I cried. I sobbed. I wept.
I wept for my husband, who very well may never be a father. His kind and loving soul, his beautiful blue eyes, his perfect smile, his humor. Things that may never be passed down, exuded in a tiny mini-me or a female representation. No little person to share the mischevious glimmer in their eye as they cleverly prepare to pull the best practical joke ever. No huge fan of burritos made of spaghetti. My husband will likely not be a dad. It's so very different from our wedding day and before, when we envisioned an idealic family of four... painting, creating, riding, swimming, laughing. He'd be an amazing dad, and an amazing partner to a mom, which is different than husband to a wife. He'd be the most supportive dad-to-be, procuring the objects of my cravings, rubbing my back, making sure every groan and ache was taken care of. When the baby came, he'd get up early, taking care of the 2am feeding, kissing us good-bye as he shlumped off to work at 7, bleary eyed and exhausted. To support us. He'd be the one to teach our little one to ride a bike, to crack a joke, to blow kisses. He'd be... incredible. I wept for him.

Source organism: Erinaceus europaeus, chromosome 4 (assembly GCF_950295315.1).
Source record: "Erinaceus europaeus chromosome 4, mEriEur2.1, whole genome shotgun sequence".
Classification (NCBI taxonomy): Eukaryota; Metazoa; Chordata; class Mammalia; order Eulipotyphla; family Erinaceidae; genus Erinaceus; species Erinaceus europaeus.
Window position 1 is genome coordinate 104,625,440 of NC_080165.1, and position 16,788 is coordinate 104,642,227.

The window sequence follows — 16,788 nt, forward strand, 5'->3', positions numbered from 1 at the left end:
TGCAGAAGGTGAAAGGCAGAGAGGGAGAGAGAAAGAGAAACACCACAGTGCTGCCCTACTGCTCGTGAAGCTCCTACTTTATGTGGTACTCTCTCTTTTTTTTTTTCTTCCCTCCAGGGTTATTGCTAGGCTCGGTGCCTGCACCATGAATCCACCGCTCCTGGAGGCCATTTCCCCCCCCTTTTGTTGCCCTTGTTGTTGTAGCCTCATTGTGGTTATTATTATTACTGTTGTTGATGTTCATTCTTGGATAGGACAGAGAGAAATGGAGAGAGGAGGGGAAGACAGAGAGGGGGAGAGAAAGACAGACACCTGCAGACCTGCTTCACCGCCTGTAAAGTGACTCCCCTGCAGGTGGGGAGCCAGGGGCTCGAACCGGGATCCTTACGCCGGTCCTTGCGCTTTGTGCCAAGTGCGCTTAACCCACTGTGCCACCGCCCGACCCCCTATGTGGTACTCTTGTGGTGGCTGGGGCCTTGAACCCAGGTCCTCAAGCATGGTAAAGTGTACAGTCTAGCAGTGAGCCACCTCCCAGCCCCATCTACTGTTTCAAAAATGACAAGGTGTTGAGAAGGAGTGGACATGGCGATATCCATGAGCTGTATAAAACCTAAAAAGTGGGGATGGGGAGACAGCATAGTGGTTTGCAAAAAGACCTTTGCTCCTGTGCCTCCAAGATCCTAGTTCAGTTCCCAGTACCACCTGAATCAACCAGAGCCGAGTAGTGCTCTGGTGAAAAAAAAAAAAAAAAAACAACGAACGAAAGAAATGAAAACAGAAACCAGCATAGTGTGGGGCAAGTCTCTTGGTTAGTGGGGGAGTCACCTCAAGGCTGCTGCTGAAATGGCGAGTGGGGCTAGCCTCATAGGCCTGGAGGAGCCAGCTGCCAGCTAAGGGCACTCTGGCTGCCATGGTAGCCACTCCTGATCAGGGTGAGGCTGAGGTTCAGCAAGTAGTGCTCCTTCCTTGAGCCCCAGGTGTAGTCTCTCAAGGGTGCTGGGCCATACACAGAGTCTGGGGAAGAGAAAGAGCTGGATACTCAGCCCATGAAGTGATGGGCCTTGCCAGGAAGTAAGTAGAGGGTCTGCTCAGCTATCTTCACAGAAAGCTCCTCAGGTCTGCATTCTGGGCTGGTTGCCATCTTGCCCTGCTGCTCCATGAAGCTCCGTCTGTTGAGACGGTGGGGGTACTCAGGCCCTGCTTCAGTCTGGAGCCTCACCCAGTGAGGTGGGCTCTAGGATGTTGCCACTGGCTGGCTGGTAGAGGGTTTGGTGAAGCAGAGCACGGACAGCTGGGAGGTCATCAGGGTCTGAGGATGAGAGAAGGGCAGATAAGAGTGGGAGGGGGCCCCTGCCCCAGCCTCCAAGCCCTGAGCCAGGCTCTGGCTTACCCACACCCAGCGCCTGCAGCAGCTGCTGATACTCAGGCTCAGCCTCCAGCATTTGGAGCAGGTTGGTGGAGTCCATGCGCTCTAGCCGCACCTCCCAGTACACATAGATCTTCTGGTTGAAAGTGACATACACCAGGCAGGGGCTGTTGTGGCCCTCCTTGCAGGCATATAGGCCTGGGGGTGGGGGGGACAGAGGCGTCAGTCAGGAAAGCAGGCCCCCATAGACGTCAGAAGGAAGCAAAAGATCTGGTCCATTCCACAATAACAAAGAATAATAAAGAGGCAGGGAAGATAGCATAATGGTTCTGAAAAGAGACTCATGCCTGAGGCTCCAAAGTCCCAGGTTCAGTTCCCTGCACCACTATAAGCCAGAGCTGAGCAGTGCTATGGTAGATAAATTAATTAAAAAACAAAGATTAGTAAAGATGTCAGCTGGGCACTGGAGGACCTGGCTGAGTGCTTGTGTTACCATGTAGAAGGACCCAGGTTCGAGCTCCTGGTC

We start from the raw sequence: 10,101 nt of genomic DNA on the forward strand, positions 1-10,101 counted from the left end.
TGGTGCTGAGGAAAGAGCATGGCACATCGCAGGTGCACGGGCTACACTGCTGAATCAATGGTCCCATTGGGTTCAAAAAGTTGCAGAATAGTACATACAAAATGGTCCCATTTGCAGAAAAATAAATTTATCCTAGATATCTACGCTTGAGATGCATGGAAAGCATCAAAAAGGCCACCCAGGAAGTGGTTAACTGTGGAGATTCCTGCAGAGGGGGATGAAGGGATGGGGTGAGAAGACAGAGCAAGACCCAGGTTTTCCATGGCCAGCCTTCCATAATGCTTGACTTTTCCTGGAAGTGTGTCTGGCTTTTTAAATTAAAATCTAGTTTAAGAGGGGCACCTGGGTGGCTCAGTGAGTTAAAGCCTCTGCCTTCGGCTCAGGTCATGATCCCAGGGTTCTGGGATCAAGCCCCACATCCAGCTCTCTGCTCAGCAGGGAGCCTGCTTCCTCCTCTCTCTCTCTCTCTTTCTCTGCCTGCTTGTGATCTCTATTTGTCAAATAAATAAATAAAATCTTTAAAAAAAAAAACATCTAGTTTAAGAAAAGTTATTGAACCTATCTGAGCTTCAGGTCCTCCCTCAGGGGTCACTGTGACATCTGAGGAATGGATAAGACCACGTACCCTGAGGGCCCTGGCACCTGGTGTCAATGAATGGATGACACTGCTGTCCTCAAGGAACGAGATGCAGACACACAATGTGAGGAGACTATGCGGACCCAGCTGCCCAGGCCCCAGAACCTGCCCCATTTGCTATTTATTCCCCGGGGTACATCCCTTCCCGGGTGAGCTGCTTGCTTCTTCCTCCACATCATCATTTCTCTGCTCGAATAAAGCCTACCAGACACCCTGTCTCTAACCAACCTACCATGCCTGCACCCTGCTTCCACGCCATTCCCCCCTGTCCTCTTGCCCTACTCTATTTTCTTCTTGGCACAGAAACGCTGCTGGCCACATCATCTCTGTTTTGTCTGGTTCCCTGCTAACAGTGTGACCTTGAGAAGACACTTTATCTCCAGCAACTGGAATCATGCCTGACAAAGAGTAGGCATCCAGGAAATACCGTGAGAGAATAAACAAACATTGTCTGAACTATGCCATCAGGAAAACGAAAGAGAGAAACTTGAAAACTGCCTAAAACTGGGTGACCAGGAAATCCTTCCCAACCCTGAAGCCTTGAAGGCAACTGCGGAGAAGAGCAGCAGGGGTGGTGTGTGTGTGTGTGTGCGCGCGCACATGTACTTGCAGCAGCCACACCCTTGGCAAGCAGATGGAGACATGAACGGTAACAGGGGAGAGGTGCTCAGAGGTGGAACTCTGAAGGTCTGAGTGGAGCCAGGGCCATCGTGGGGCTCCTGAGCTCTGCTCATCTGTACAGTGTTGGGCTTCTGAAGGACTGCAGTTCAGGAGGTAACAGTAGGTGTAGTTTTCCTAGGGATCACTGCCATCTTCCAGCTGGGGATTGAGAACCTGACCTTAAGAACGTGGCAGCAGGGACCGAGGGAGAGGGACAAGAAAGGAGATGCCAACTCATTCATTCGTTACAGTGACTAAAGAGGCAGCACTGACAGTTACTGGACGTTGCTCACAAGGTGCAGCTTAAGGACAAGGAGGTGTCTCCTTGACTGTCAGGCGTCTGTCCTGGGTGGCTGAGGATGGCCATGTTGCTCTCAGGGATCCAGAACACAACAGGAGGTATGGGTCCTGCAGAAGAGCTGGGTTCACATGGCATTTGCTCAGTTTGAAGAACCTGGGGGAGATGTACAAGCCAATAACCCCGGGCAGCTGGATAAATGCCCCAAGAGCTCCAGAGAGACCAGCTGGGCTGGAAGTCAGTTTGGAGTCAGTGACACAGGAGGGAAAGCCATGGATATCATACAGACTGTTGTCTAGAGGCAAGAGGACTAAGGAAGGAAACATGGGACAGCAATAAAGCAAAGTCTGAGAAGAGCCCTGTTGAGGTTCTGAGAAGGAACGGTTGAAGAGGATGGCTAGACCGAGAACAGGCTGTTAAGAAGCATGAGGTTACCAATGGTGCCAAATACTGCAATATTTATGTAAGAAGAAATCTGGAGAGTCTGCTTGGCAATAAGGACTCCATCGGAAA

I wept for my dad. He's so excited to someday be a Grandpa. And he will, but pretty much not from me. There may be no rendition of me sitting next to him in overalls and pigtails at Rose Canyon Lake, waiting hours for the tiny fish to bite. When I was little, he'd play baseball with me in the front yard. I'd make him crawl the bases so that I couldn't be beat. He taught me to shoot, he taught me to drive. He taught me 5-card draw and 7-card stud, betting with uncooked pasta. These are memories and traditions that will likely end with me.
I wept for me. Long hard sobs. A decision made and agreed upon that means that we'll just let things be. A decision that means there's only a 5% chance the guest room will ever be anything more than the home of my craft and baking supplies. I wept for feeling awful for not being able to fix it. A string of IUI and IVF failures among Bumpies not nearly outweighed by successes. A group of friends, strangers, peers, fellow IF strugglers whom I had the highest of hopes for. I sobbed for them and their sadness. Seeing the darkness outweighing the light made the weight lay heavily on my heart to continue with anything. We're admitting defeat by fear and hesitation, and accepting that at least for the long time being, that we're done. I wept for what I just may never have.
Tonight, I wept.